Alien fire serpents, thrown off from the Sun, have been coming to Earth for thousands of years, inspiring Biblical tales of devils and angels. The most recent one was captured by the U.S. government to use as a weapon, but since this is a really cheap movie, only three people and one stunt man were watching it, so it got away. Now it’s killing people here and there, because that’s what alien fire serpents do. Fireman Jake (who I’ll just call Zander) and ex-government scientist Dutch Fallon know the truth, but police chick Chris doesn’t believe them, because it’s a really stupid thing to believe. Of course it isn’t that simple. Nope. You see Agent Cooke and his government assassins are hushing up everything. Worse, Cooke has become a religious fanatic, and has is own plans. He thinks the fire serpent is an angel, sent by God to cleanse the world with fire, and he’s going to help it do that.
More than proof of the existence, or lack there of, of God, Fire Serpent is proof that for some, there is no life after cult TV. Nicholas Brendon helped fight the forces of evil on Buffy the Vampire Slayer for seven years. Robert Beltran explored the Alpha Quadrant for an equal length of time on Star Trek: Voyager. Now they’re stuck in low, low, low (did I say “low” enough? Probably not) budget genre film land. Still, what do they have to complain about? I’m sure they’re getting paid more than me.
Fire Serpent is an inoffensive, mildly enjoyable (as in, you won’t mind having seen it if your other option was rearranging your sock drawer) sci-fi monster movie. If you’re a pyromaniac, it will be your favorite movie since Backdraft. I guess setting people on fire has become substantially less expensive in recent years. It doesn’t enter new territory, but I did perk up when Agent Cooke began blurting out Biblical prophecies and calling on the angels to renew the planet with flame. I’ve heard that kind of gibberish so often from evangelicals and it is always frightening. Cooke is a pretty typical fanatic who just happens to have access to some nasty toys.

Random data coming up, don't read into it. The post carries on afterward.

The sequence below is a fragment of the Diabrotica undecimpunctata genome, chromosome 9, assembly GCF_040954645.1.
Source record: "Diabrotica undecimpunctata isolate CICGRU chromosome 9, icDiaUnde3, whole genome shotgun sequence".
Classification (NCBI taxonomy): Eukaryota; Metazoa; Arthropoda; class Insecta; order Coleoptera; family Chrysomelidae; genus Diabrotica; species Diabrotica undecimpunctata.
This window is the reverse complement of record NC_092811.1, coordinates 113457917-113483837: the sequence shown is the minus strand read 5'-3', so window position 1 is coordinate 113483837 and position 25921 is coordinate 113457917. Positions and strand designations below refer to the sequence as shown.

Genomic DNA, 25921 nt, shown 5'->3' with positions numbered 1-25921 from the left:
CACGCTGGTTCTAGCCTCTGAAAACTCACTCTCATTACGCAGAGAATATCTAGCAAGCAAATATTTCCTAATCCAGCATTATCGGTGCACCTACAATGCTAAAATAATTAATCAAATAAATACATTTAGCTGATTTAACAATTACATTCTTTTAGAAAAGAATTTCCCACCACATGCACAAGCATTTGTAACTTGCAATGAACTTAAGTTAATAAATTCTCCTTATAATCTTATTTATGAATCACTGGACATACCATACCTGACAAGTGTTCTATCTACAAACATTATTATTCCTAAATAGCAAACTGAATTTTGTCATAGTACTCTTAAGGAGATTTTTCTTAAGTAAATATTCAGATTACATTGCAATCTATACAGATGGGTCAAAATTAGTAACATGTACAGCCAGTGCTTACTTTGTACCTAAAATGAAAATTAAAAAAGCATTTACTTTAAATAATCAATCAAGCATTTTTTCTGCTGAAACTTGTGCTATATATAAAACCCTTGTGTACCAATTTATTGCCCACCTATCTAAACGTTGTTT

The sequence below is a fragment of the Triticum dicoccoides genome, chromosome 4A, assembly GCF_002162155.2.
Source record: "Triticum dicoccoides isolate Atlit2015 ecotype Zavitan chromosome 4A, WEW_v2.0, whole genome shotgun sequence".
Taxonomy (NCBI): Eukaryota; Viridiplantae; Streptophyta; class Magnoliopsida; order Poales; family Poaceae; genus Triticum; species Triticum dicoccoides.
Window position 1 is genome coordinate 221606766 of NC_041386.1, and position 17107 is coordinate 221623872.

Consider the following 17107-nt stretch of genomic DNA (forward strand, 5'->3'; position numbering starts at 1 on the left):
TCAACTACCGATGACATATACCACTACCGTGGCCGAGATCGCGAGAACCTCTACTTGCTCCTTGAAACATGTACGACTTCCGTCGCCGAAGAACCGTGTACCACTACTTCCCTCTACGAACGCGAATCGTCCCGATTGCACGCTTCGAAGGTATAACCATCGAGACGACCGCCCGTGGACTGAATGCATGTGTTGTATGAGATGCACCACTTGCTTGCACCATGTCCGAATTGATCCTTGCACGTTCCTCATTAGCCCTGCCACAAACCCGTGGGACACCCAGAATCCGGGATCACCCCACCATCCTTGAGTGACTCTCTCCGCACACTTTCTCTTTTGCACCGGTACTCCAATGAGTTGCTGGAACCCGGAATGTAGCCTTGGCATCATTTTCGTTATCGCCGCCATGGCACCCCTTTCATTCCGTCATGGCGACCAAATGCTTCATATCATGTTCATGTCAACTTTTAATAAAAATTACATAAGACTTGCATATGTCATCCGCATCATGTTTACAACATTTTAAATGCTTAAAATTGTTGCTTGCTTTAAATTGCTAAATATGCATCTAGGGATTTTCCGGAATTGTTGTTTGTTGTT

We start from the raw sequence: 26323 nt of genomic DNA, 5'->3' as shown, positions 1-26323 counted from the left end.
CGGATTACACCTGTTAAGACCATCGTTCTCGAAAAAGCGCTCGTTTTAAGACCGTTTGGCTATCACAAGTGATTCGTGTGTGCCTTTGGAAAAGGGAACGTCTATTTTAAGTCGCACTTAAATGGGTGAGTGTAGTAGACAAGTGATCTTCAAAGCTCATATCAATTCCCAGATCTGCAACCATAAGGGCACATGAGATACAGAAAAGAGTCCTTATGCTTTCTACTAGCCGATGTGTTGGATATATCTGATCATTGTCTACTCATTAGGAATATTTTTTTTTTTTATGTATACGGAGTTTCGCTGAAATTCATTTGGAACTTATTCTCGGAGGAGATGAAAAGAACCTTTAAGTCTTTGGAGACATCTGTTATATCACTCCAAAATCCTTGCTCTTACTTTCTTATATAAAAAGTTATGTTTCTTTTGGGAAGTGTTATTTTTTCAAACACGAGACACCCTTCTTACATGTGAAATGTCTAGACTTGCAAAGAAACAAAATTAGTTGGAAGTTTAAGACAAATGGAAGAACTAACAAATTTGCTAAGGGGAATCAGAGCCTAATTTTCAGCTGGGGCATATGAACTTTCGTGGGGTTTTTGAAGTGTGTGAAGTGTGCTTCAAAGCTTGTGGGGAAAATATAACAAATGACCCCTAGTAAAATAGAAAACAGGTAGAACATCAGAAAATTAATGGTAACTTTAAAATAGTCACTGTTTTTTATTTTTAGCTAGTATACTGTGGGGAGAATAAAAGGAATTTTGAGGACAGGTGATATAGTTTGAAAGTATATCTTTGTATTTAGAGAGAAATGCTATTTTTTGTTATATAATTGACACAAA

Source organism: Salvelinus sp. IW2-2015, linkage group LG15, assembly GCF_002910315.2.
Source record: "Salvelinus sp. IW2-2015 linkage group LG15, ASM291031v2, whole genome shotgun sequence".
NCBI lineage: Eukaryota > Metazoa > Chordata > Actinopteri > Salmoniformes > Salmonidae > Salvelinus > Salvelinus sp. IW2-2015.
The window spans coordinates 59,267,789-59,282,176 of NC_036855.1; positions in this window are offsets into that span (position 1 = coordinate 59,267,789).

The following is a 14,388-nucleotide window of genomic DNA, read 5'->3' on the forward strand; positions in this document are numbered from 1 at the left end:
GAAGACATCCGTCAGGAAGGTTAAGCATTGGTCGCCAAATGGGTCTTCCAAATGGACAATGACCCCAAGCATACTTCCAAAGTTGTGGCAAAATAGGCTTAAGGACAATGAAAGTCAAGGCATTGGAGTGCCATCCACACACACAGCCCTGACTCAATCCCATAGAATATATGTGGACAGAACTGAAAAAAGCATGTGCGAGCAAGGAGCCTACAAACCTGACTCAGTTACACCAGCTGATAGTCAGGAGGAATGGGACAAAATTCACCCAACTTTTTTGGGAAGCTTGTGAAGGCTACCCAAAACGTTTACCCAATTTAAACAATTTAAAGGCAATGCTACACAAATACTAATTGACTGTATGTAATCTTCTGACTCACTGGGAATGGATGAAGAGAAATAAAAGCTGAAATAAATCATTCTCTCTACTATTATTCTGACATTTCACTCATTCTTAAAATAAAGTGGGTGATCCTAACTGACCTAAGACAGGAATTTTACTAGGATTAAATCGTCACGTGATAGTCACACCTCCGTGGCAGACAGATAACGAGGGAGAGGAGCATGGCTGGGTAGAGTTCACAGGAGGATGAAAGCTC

It’s got to make you think: Is it really safe for a fundamentalist Christian to have access to a nuclear weapon? I don’t just mean the president, but the officers and everyone in-between. Figure: we’re talking about people who are longing for the end of the world so they can join their beloved Jesus, and think that sinners (i.e. everyone who doesn’t join in on the chanting) deserves to be fried. Plus, they don’t have to feel guilt or hesitation over their actions because it’s God’s will. And doesn’t God seem to always need people to carry out his will? I tend to think we’re safe from a fundie getting control of a flaming extraterrestrial, but there are a lot worse things already on Earth.
How would a fundamentalist react to an actual alien? As there are tons of books written by fundies that explain how the pyramids were build under the influence of demons, and that UFO sightings can be explained as either the appearance of angels or of devils, I’ve got to bet that they would classify it as a member of the heavenly host or of the hordes of hell, depending on the appearance of the creature. It is such a simple view of the Universe.
Fire Serpent isn’t particularly deep. Nor interesting. But it has a pretty accurate account of why fundies are scary people